I spoke this week at an NYC municipal bond conference where the theme of the day was, “What can’t go on forever, won’t.” What can’t go on forever, in this case, are the promises states and, especially, municipalities have made to pay employees, retirees, vendors and bondholders well into the future for goods and services delivered in the past. As headline controversies from New York to Florida to California and back around to Wisconsin suggest, not all of those promises will be kept in the way that parties to the bargain may have expected.
The 1983 default of $2.25 billion of Washington Public Power Supply System (WPPSS) municipal bonds turned muni bond credit research into a real Wall Street job and helped rescue me from academia. What I learned from that still-largest default of municipal debt is that investors should be extremely wary of investing in projects and entities that don’t make economic sense even if, as in WPPSS’ case, firm agreements apparently say they’ll get paid anyway.
When courts got ahold of agreements that would have vastly raised electric bills in the Northwest to pay for electric generating plants that would never be built, the courts vacated those contracts. I’m not qualified to comment on the legal decision, but it’s likely they would never have reviewed the contracts if the plants had been completed and the juice had flowed into folks’ light bulbs.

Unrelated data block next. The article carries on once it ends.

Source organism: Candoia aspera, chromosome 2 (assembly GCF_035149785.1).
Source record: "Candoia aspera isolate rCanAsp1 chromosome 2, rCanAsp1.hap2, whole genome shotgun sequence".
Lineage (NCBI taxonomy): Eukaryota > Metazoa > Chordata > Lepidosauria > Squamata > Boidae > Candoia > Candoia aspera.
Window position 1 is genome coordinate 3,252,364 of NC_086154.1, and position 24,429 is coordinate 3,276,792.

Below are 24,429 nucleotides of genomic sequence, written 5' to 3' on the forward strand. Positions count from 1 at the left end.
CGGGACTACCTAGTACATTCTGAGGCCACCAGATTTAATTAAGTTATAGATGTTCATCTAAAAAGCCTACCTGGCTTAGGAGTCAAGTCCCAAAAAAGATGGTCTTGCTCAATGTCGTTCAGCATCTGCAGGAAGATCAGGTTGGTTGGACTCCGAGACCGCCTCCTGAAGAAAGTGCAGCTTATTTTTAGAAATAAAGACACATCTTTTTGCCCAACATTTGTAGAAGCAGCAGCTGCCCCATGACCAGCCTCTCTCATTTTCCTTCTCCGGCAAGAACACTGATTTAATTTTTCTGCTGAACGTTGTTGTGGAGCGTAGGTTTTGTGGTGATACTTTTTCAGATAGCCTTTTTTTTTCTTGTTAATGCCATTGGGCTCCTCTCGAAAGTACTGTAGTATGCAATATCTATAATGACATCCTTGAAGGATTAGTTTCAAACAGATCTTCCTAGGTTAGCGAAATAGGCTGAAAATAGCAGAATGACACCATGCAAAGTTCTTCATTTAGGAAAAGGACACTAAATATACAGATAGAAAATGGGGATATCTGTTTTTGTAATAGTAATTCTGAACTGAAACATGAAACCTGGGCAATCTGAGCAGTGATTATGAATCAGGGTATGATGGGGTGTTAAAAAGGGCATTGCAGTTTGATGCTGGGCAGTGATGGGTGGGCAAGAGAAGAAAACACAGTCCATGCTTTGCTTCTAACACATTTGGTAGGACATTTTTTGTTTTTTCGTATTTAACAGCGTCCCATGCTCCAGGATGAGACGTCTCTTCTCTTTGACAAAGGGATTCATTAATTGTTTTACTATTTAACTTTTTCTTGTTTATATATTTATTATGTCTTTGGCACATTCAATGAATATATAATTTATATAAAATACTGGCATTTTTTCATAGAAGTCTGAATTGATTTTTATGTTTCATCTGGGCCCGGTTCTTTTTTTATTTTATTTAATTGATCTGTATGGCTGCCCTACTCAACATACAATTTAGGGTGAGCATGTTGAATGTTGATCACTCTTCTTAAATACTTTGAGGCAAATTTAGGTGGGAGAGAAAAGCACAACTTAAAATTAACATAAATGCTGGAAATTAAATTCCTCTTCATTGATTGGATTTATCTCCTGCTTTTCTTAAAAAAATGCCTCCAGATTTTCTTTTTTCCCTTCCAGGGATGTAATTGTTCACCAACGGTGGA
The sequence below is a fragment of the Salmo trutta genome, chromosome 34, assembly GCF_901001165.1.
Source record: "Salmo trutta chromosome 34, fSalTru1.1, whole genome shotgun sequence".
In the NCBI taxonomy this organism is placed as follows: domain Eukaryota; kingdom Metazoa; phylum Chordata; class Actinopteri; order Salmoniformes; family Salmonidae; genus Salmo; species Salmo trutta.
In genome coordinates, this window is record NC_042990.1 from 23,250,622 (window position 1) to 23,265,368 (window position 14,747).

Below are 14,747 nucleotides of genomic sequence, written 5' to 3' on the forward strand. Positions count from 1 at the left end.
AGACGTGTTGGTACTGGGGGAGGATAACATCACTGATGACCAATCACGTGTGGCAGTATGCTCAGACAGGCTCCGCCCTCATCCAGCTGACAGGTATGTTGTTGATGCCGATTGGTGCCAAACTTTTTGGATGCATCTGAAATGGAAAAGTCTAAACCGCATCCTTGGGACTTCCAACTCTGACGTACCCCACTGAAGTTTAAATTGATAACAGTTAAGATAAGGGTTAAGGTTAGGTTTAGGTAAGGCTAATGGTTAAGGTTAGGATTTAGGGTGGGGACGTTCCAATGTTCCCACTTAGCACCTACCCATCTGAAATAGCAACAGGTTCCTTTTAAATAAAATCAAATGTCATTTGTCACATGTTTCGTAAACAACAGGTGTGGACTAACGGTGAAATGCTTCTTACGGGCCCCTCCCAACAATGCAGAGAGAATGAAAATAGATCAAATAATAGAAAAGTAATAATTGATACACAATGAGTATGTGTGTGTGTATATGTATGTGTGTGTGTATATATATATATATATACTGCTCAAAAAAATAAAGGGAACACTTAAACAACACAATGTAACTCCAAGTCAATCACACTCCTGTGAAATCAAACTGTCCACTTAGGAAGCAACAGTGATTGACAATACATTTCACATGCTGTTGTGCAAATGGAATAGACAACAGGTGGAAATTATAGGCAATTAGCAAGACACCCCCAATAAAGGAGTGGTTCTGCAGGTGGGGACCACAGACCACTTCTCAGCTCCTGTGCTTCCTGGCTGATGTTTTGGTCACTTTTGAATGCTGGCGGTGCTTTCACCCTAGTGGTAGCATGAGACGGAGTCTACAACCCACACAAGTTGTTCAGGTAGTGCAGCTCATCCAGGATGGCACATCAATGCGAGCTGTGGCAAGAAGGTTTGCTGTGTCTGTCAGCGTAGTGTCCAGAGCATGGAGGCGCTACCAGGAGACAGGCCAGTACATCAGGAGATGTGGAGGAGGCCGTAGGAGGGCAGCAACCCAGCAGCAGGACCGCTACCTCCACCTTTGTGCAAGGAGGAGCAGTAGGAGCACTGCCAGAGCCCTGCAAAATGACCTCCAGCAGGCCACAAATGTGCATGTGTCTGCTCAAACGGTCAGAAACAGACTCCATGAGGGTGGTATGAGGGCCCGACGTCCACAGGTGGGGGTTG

As budgets tighten, investors, firefighters and pensioners all need to ask the same question, “Am I party to a contract that makes economic sense to honor?” For bondholders, experience and logic say, “Yes, probably.” The mere fact that we’re still talking about WPPSS almost 30 years later—or that people who can’t name a second California city with a population of 120,000 somehow know that Vallejo is bankrupt—tells me that municipal defaults and bankruptcies are highly exceptional.
Will more contracts go to court? That remains to be seen. But if courts are eventually asked to sort out claims on inadequate municipal revenues, I want my claim
1) defined and limited (unlike heathcare benefits)
2) backed by a revenue stream I’ve carefully analyzed
3) from someone who will need to borrow again
Are municipal employees, retirees and vendors in a position to scrutinize these factors? In practical terms, not generally. On the whole, I’d rather be a bondholder.
A portion of a municipal bond fund’s distributions may be subject to tax and may increase taxes for investors subject to the Alternative Minimum Tax (AMT). Capital gains distributions are taxable as capital gains.
Bonds are exposed to credit and interest rate risks (when rates rise, bond/fund prices generally fall).